Washing really was hard work; I hated Mondays when Mum always did hers. First the clothes were soaked, then scrubbed on a wooden rubbing board – later the rubbing part was made of glass, which made things a little easier. The clothes were then boiled in a large stone copper heated by a fire underneath; the wood or coal was fed through a trap door in front of the boiler. After this the clothes were rinsed, first in cold water, then a second cold rinse with a blue bag to keep the whites whiter than white. The next step was to separate the articles to be starched: Dad’s collars (these were separate from the shirt), pillowcase, etc. At last they went out in the yard (no garden) to dry. If it was raining, the clothes were dried on a pulley in the scullery.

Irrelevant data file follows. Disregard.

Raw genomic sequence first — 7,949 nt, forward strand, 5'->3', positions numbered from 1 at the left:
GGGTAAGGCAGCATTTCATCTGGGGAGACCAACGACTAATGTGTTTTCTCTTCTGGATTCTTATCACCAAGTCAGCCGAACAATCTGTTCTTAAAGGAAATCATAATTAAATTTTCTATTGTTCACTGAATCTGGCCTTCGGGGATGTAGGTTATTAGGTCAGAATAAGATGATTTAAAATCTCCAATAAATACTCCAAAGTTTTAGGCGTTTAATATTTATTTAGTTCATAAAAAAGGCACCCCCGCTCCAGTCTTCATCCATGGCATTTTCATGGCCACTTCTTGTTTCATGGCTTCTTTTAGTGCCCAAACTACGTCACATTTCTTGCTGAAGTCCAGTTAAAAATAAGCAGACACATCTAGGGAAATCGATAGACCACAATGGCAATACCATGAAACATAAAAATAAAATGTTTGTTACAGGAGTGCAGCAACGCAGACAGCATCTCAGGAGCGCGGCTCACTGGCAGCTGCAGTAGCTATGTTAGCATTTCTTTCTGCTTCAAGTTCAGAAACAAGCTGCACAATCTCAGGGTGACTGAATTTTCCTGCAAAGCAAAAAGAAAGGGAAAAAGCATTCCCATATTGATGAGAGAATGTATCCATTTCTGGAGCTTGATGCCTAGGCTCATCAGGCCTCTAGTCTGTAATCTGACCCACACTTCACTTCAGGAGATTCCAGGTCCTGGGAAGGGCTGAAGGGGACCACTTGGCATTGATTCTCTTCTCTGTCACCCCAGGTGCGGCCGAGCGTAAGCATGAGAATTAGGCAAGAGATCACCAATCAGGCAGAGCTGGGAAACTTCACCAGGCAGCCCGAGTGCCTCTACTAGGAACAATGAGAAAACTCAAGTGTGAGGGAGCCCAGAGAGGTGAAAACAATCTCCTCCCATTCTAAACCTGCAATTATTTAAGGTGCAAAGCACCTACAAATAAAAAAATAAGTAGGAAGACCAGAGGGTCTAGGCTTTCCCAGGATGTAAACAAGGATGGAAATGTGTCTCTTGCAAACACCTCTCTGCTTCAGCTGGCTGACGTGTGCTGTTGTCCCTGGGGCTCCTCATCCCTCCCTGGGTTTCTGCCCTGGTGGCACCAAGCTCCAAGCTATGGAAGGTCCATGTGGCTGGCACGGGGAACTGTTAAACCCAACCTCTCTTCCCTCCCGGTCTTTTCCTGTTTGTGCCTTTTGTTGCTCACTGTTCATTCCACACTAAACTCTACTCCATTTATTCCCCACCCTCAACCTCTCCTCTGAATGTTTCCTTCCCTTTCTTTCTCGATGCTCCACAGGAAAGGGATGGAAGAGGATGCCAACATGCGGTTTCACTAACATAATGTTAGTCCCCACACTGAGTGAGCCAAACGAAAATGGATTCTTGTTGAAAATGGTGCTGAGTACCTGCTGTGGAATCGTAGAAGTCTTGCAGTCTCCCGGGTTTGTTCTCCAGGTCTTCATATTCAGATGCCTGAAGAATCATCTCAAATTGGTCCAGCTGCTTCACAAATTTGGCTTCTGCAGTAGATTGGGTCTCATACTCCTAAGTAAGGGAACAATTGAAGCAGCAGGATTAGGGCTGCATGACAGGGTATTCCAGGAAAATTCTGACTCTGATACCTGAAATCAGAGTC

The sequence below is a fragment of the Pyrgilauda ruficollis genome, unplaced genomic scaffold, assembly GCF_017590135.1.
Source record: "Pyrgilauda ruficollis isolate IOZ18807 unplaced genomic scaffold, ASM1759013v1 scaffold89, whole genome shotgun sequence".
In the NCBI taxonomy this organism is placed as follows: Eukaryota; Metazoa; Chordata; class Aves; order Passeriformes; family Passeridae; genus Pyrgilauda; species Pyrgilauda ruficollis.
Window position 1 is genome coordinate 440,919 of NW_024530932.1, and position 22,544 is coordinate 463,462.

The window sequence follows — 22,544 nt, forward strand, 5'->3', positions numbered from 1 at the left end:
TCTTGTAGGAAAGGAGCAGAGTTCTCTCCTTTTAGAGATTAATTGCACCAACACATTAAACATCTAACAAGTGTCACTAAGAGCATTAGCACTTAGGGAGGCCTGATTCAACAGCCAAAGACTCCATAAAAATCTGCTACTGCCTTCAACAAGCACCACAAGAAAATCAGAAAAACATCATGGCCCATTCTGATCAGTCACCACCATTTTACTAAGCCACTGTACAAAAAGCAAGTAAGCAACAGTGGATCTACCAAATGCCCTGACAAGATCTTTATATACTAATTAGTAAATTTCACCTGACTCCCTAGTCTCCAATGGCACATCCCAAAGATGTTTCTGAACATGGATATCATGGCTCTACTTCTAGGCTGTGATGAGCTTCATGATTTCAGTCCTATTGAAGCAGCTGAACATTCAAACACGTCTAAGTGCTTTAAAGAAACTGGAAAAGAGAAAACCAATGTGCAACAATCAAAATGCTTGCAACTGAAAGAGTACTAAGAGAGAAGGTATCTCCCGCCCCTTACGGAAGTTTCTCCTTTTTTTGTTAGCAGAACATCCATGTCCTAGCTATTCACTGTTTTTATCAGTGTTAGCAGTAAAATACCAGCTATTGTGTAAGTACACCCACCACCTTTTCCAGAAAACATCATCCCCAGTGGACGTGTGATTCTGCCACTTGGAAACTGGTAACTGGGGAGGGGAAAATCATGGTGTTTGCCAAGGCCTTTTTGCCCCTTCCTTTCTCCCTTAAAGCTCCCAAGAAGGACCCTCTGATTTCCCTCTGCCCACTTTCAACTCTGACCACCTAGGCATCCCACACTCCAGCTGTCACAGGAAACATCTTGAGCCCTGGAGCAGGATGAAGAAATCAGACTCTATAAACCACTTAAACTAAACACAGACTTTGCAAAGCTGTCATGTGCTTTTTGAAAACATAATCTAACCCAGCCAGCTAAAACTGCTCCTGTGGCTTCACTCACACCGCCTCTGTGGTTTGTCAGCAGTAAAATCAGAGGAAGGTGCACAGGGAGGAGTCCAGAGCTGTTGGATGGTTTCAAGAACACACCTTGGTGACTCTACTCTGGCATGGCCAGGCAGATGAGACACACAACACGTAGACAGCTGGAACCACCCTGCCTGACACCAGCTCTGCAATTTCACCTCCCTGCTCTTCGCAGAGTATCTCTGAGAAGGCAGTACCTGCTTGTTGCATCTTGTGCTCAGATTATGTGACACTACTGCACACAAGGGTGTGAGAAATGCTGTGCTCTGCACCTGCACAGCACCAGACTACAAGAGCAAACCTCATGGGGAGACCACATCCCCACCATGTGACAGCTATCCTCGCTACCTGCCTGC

When the clothes were dry, then came the ironing. There was no electric iron, of course – another invention of the future. Flat irons were placed on the top of the range, and to test whether the iron was hot enough one spat on it – if it sizzled, away you went on the table covered with n old blanket… there was no ironing board.